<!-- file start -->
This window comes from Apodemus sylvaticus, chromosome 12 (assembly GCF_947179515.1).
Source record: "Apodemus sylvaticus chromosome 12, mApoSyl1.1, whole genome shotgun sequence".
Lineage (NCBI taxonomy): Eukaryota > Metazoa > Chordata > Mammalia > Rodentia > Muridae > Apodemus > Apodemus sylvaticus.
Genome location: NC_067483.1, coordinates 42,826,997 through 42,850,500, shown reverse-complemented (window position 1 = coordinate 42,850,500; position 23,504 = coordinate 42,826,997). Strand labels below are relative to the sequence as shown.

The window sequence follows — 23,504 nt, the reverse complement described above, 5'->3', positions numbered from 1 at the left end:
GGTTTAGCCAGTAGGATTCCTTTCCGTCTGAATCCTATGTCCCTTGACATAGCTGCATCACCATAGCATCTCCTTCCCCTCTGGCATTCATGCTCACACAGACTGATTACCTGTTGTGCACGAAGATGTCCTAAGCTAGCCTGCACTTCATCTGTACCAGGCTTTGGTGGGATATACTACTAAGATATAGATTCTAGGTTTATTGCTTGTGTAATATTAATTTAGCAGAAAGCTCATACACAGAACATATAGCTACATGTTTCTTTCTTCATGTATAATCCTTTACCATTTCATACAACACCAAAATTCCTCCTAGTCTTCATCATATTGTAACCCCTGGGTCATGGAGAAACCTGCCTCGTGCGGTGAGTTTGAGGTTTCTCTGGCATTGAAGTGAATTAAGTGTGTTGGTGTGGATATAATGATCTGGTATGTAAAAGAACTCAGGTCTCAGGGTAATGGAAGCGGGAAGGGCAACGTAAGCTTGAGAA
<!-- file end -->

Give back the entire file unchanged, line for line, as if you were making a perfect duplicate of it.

This window comes from Apodemus sylvaticus, chromosome 12 (assembly GCF_947179515.1).
Source record: "Apodemus sylvaticus chromosome 12, mApoSyl1.1, whole genome shotgun sequence".
Lineage (NCBI taxonomy): Eukaryota > Metazoa > Chordata > Mammalia > Rodentia > Muridae > Apodemus > Apodemus sylvaticus.
Genome location: NC_067483.1, coordinates 42,826,997 through 42,850,500, shown reverse-complemented (window position 1 = coordinate 42,850,500; position 23,504 = coordinate 42,826,997). Strand labels below are relative to the sequence as shown.

The window sequence follows — 23,504 nt, the reverse complement described above, 5'->3', positions numbered from 1 at the left end:
GGTTTAGCCAGTAGGATTCCTTTCCGTCTGAATCCTATGTCCCTTGACATAGCTGCATCACCATAGCATCTCCTTCCCCTCTGGCATTCATGCTCACACAGACTGATTACCTGTTGTGCACGAAGATGTCCTAAGCTAGCCTGCACTTCATCTGTACCAGGCTTTGGTGGGATATACTACTAAGATATAGATTCTAGGTTTATTGCTTGTGTAATATTAATTTAGCAGAAAGCTCATACACAGAACATATAGCTACATGTTTCTTTCTTCATGTATAATCCTTTACCATTTCATACAACACCAAAATTCCTCCTAGTCTTCATCATATTGTAACCCCTGGGTCATGGAGAAACCTGCCTCGTGCGGTGAGTTTGAGGTTTCTCTGGCATTGAAGTGAATTAAGTGTGTTGGTGTGGATATAATGATCTGGTATGTAAAAGAACTCAGGTCTCAGGGTAATGGAAGCGGGAAGGGCAACGTAAGCTTGAGAA